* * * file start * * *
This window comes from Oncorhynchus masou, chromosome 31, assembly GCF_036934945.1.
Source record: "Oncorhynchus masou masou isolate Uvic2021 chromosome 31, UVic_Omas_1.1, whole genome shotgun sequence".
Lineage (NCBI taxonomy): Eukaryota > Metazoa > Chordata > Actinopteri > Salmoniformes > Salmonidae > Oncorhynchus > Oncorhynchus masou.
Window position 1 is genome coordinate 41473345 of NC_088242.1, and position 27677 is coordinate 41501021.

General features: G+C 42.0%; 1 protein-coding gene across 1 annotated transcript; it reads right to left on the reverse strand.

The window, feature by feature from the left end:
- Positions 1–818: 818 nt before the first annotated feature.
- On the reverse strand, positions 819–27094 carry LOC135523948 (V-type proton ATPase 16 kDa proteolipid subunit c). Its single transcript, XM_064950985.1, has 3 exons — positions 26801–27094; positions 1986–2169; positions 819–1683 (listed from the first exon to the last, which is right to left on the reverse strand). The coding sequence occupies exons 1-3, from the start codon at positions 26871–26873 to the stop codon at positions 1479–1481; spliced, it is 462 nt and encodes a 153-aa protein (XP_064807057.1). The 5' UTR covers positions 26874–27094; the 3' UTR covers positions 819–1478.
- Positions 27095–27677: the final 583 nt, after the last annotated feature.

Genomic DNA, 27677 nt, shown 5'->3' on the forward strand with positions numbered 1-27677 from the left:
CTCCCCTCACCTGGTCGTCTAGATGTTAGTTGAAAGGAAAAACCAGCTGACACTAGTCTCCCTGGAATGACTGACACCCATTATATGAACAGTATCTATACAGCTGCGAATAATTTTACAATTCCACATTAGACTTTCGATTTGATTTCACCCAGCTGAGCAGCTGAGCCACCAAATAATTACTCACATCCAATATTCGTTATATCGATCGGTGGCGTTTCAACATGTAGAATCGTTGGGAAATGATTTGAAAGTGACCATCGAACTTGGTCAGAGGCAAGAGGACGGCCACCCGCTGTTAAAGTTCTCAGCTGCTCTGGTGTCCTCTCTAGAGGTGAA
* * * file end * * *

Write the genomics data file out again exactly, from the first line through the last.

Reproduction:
This window comes from Oncorhynchus masou, chromosome 31, assembly GCF_036934945.1.
Source record: "Oncorhynchus masou masou isolate Uvic2021 chromosome 31, UVic_Omas_1.1, whole genome shotgun sequence".
Lineage (NCBI taxonomy): Eukaryota > Metazoa > Chordata > Actinopteri > Salmoniformes > Salmonidae > Oncorhynchus > Oncorhynchus masou.
Window position 1 is genome coordinate 41473345 of NC_088242.1, and position 27677 is coordinate 41501021.

General features: G+C 42.0%; 1 protein-coding gene across 1 annotated transcript; it reads right to left on the reverse strand.

The window, feature by feature from the left end:
- Positions 1–818: 818 nt before the first annotated feature.
- On the reverse strand, positions 819–27094 carry LOC135523948 (V-type proton ATPase 16 kDa proteolipid subunit c). Its single transcript, XM_064950985.1, has 3 exons — positions 26801–27094; positions 1986–2169; positions 819–1683 (listed from the first exon to the last, which is right to left on the reverse strand). The coding sequence occupies exons 1-3, from the start codon at positions 26871–26873 to the stop codon at positions 1479–1481; spliced, it is 462 nt and encodes a 153-aa protein (XP_064807057.1). The 5' UTR covers positions 26874–27094; the 3' UTR covers positions 819–1478.
- Positions 27095–27677: the final 583 nt, after the last annotated feature.

Genomic DNA, 27677 nt, shown 5'->3' on the forward strand with positions numbered 1-27677 from the left:
CTCCCCTCACCTGGTCGTCTAGATGTTAGTTGAAAGGAAAAACCAGCTGACACTAGTCTCCCTGGAATGACTGACACCCATTATATGAACAGTATCTATACAGCTGCGAATAATTTTACAATTCCACATTAGACTTTCGATTTGATTTCACCCAGCTGAGCAGCTGAGCCACCAAATAATTACTCACATCCAATATTCGTTATATCGATCGGTGGCGTTTCAACATGTAGAATCGTTGGGAAATGATTTGAAAGTGACCATCGAACTTGGTCAGAGGCAAGAGGACGGCCACCCGCTGTTAAAGTTCTCAGCTGCTCTGGTGTCCTCTCTAGAGGTGAA